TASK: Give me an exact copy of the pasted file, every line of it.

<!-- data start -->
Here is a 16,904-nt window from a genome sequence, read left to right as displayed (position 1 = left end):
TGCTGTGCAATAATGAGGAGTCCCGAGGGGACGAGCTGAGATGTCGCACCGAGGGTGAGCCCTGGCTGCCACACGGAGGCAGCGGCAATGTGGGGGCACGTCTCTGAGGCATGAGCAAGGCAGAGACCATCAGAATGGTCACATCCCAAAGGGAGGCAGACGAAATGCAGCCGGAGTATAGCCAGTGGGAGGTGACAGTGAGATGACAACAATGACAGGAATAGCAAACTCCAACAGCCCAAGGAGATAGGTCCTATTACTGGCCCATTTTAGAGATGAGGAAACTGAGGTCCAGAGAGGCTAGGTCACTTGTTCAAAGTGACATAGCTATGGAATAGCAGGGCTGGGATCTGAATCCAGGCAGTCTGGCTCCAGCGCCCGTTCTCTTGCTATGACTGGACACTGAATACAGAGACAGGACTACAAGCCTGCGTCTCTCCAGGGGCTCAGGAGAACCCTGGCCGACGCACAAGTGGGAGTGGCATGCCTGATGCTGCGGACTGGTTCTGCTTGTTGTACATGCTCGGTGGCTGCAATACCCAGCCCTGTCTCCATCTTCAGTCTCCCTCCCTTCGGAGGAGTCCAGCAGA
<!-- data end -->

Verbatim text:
Here is a 16,904-nt window from a genome sequence, read left to right as displayed (position 1 = left end):
TGCTGTGCAATAATGAGGAGTCCCGAGGGGACGAGCTGAGATGTCGCACCGAGGGTGAGCCCTGGCTGCCACACGGAGGCAGCGGCAATGTGGGGGCACGTCTCTGAGGCATGAGCAAGGCAGAGACCATCAGAATGGTCACATCCCAAAGGGAGGCAGACGAAATGCAGCCGGAGTATAGCCAGTGGGAGGTGACAGTGAGATGACAACAATGACAGGAATAGCAAACTCCAACAGCCCAAGGAGATAGGTCCTATTACTGGCCCATTTTAGAGATGAGGAAACTGAGGTCCAGAGAGGCTAGGTCACTTGTTCAAAGTGACATAGCTATGGAATAGCAGGGCTGGGATCTGAATCCAGGCAGTCTGGCTCCAGCGCCCGTTCTCTTGCTATGACTGGACACTGAATACAGAGACAGGACTACAAGCCTGCGTCTCTCCAGGGGCTCAGGAGAACCCTGGCCGACGCACAAGTGGGAGTGGCATGCCTGATGCTGCGGACTGGTTCTGCTTGTTGTACATGCTCGGTGGCTGCAATACCCAGCCCTGTCTCCATCTTCAGTCTCCCTCCCTTCGGAGGAGTCCAGCAGA